Before Oman became what it is now – its grand mosques, white sand beaches and mud castles are haunted by tourists from far and wide thanks to the explosion in tourism – it used to be a flourishing Middle Eastern destination for Indians seeking better wages. It still is, in many ways but it has opened up so much it seems virtually impossible for me to identify with the Muscat it is now. Because I spent three years in the country and its capital Muscat working in an automobile conglomerate.
The work was nothing much to rave about – it seemed to me that I am no more than a glorified office assistant – and the living conditions were strictly ok. I was put in an accommodation facing an empty ground past which stood a lifeless, craggy mountain face but I loved the privacy my room offered. I made long lasting friendships – many of them still are my friends – and the experience sort of shaped me up as an individual.
Perhaps owing to its oil wealth dwindling, Oman decided to go the tourism way. Because even when I was living there between 2003 – 2005, I knew the country had potential as an offbeat touristic destination. Regardless of what Muscat offered me in life and what I gave the city in return, I loved the country’s pristine beaches. Despite the humiliation an Indian might suffer at the hands of a local businessman selling trinkets at the Muttrah souk (these rings are for women, said one strictly to me when I dug into the basket of silver rings), I loved its vibe. There could be nothing authentic about the crowded alleyways of Ruwi and its jeweler shops or its nut sellers but scratch a bit deeper, the real Oman will reveal itself in layers.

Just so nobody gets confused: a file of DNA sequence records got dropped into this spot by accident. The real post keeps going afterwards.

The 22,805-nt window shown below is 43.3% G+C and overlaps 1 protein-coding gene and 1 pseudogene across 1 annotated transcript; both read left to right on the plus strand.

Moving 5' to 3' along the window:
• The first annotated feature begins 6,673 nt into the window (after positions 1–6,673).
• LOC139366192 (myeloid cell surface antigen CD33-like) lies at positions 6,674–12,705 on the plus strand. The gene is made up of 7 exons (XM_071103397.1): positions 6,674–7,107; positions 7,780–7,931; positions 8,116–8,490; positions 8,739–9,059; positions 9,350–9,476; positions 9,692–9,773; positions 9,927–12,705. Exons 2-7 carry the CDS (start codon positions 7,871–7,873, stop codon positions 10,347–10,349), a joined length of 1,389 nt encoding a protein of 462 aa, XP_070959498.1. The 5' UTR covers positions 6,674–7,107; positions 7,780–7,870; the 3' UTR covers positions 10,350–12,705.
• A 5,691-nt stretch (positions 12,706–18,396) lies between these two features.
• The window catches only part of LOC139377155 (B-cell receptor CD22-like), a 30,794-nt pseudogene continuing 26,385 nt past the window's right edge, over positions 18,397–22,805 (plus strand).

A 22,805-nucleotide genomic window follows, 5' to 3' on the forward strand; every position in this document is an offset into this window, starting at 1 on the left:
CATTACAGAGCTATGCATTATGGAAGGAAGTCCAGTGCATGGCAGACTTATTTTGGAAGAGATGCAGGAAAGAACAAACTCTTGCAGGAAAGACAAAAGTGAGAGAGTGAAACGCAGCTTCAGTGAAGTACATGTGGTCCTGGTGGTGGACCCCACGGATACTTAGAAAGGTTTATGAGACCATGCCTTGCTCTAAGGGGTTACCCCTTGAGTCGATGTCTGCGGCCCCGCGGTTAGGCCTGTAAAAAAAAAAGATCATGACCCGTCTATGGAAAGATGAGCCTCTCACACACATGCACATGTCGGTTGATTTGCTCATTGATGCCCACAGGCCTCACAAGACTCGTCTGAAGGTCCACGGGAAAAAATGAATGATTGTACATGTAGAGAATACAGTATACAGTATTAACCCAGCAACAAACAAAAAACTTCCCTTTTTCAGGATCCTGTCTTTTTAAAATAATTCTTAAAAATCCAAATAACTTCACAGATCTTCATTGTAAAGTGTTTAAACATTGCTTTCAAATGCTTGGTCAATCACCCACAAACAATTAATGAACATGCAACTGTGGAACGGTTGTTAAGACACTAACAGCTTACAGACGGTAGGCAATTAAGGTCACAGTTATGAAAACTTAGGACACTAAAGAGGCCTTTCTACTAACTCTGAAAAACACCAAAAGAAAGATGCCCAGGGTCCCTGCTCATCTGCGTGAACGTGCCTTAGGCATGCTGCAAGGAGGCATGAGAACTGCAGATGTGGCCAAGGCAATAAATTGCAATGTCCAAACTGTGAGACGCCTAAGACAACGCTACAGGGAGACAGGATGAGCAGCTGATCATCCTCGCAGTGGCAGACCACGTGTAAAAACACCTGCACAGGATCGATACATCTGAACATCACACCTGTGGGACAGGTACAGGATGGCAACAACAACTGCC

The abandoned mud castles from centuries ago, the country’s green patch Salalah, the world class roads and the automobiles and the fast-as-the-wind drivers are part and parcel of the country that so staunchly did not want to leg go of its identity in the region. Well good for them, Oman is increasingly being perceived among the top must travel destination lists by glossies. Backpackers destination it is not. It is being marketed as the travel destination for the luxury vagabond.
In a similar vein, Bollywood is waking up to Oman now. In 2004, an insipid Akshay Kumar movie named Aan: Men At Work was only one of the few movies to be shot in the country. Now though increasingly Bollywood wants a piece of Oman.
Revisiting Oman is sure on my list, albeit not on a priority list. And when I do, I want to retrace my footsteps and to witness the changes (if any) the country has gone through in the years since I left it.
Here are a few pictures, courtesy Sreelesh, a friend from my Omanese days..
Have you been to Oman? What do you think? Leave a comment.
Access more of Sreelesh’s photographic awesomeness here.